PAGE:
We are in the midst of a global race for talent. With expectations for innovation on the rise and acceleration of trade, skilled talent is our main competitive driver.
The World Economic Forum has referred to it as the “war for talent,” and those ahead understand the importance of global experience and diversity. In January 2020, IBM’s Board of Directors announced that they elected Arvind Krishna as their new Chief Executive Officer. Krishna is an Indo-American, born in India and migrated to the United States in 1990. His story is like that of many executives at the helm of some of the biggest brands. Google, Microsoft, and Mastercard are all also led by immigrant-CEOs.
Immigrants, refugees, and newcomers represent some of the most untapped hidden talents in Canada. Underemployment of immigrants is a significant problem, and it is estimated to be costing Canada $13-17 billion annually. Almost 40% of Canadian entrepreneurs have reported facing difficulty finding the skilled workers they need. However, they continue not to do enough to tap into the valuable talent pool of immigrants. This issue is even more pronounced in Ontario, where newcomers account for one-third of the working population, making them a critical component of the economy.
Many Canadians know that immigration is necessary to fuel population growth and to replace a retiring baby boomer demographic. However, many still fail to optimally utilize the competent skills of these individuals as they continue to face unique barriers in the workplace. Support for newcomers, as they begin the journey of integrating into a new labour market, needs to be provided at the start of their journey. And this support must start with their education in Canada.
It is estimated that it takes immigrants between 21-30 years to reach the same employment levels as their Canadian-born peers. To address these lagging employment rates, they need improved support during the first five years of their migration journey. The support immigrants, refugees, and newcomers require differs from Canadian-born labour force participants, and the education they receive must reflect their unique needs. Private career colleges fill this void by taking a bottom-up approach, creating education and training programs that build on the experiences of this demographic. In classrooms at private career colleges, instructors listen to students to learn about their experiences in their home country, knowing that this understanding is crucial to harnessing the talent of newcomers. They also look for information gaps so that filling those gaps is a part of the student learning experience.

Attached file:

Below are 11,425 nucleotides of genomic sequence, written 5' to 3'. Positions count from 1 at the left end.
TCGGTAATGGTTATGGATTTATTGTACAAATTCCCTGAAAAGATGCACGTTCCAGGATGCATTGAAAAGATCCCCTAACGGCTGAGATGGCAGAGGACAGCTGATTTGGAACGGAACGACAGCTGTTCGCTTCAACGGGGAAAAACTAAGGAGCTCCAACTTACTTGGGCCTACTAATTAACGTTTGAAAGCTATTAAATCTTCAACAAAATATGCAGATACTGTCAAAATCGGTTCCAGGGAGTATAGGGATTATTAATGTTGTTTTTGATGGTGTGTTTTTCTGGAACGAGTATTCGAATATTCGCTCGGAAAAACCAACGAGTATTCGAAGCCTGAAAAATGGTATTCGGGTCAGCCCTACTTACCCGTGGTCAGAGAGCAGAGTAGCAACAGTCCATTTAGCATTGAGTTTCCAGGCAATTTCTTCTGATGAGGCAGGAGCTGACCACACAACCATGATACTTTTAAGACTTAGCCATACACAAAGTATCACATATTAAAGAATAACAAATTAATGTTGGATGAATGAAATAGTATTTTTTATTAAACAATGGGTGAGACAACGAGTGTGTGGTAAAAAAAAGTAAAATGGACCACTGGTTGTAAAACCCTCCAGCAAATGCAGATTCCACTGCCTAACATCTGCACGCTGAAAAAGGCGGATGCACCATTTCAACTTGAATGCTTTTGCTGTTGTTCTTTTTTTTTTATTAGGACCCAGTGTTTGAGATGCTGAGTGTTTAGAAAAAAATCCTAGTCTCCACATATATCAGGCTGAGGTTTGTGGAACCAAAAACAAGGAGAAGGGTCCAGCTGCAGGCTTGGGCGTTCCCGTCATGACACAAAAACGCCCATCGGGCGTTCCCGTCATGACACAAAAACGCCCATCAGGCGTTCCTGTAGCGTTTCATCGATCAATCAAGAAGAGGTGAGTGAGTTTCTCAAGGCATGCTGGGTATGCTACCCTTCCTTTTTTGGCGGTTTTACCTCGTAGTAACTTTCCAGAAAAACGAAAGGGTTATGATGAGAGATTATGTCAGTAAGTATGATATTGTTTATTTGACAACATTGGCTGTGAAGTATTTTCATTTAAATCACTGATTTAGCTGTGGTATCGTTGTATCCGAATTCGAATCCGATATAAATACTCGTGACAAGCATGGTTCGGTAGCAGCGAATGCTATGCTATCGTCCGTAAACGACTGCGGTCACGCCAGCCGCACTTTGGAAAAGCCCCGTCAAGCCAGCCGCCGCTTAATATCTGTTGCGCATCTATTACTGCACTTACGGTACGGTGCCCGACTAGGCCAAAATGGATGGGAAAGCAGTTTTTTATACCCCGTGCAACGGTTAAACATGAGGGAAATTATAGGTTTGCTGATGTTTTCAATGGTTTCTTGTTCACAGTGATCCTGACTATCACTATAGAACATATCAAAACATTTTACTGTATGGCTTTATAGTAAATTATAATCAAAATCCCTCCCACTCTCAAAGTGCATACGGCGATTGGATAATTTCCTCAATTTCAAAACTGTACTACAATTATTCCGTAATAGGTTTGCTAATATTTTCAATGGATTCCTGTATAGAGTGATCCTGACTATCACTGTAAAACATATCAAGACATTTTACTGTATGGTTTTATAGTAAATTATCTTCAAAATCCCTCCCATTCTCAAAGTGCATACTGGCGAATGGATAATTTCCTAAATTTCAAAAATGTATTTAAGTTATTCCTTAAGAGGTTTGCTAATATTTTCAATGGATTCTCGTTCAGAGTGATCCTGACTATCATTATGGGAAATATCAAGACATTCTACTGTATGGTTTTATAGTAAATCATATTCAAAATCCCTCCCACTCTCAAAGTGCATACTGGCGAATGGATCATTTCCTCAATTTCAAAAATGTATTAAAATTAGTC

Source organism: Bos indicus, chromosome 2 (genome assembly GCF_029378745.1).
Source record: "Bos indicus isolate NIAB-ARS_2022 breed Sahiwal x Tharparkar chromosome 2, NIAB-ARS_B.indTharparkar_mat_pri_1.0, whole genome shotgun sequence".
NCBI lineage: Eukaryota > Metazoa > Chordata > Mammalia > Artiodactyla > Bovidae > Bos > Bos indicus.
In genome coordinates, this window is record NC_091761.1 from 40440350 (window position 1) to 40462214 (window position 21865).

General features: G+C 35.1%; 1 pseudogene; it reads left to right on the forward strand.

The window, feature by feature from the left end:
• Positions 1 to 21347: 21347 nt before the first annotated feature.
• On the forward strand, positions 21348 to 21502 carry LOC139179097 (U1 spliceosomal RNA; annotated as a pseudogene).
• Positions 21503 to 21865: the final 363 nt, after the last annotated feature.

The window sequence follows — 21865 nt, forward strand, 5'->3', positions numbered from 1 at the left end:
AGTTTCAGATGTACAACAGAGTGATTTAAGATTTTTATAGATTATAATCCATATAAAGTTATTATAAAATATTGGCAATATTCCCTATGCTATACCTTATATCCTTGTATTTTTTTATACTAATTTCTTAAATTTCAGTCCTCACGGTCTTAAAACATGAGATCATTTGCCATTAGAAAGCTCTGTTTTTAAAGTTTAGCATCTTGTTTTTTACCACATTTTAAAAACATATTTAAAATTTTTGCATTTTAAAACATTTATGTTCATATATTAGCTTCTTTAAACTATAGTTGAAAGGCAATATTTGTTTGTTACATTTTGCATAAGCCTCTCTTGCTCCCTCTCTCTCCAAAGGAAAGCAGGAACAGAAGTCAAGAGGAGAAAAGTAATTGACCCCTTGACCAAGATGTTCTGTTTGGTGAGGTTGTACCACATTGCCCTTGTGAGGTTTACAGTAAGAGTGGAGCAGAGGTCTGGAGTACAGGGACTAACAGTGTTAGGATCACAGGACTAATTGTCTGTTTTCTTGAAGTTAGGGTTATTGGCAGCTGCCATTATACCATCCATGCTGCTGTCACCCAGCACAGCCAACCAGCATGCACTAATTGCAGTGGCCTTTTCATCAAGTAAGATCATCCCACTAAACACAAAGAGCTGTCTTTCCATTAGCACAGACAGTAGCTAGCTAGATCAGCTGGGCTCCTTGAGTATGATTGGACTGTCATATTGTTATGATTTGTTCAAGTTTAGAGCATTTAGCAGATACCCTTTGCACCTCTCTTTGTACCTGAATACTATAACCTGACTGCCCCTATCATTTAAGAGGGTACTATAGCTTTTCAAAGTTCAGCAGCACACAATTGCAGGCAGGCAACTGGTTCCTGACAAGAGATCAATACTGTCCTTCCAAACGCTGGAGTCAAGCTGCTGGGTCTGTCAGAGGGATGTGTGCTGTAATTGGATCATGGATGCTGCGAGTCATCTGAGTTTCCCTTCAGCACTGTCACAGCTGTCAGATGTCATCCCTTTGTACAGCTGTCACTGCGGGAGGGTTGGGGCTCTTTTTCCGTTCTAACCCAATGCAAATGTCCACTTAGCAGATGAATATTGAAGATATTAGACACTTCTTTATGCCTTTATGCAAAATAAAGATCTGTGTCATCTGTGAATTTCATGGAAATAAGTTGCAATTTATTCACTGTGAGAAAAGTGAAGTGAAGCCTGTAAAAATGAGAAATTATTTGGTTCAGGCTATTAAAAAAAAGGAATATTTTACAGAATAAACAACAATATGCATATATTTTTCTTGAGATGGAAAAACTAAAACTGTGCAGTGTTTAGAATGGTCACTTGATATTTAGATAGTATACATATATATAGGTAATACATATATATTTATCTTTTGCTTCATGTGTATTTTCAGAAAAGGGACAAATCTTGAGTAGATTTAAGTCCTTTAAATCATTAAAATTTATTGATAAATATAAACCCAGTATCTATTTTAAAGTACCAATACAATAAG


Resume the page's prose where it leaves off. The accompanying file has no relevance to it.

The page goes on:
The flexible and adaptable structure of private career colleges ensures that sufficient support is embedded in the curriculum and career planning support provided to students. At Computek College, the core of our staff recruitment strategy is the unique needs of our students. Many of our staff members are immigrants themselves. They have first-hand experience transitioning to a new market and overcoming related barriers. In this way, we cater to the needs of our students, many of whom are newcomers, instead of requiring them to struggle in a structure that is better suited for Canadian-born individuals.
To successfully tap into the hidden talent of immigrants, refugees, and newcomers, we must help them forge the link between Canada and the global experiences they bring with them. Private career colleges are flexible by design and can, therefore adapt to the unique needs of newcomers to help them succeed in the Canadian workforce.
If you are an employer needing strong talent, look to Ontario’s private career colleges to help fill your workforce needs.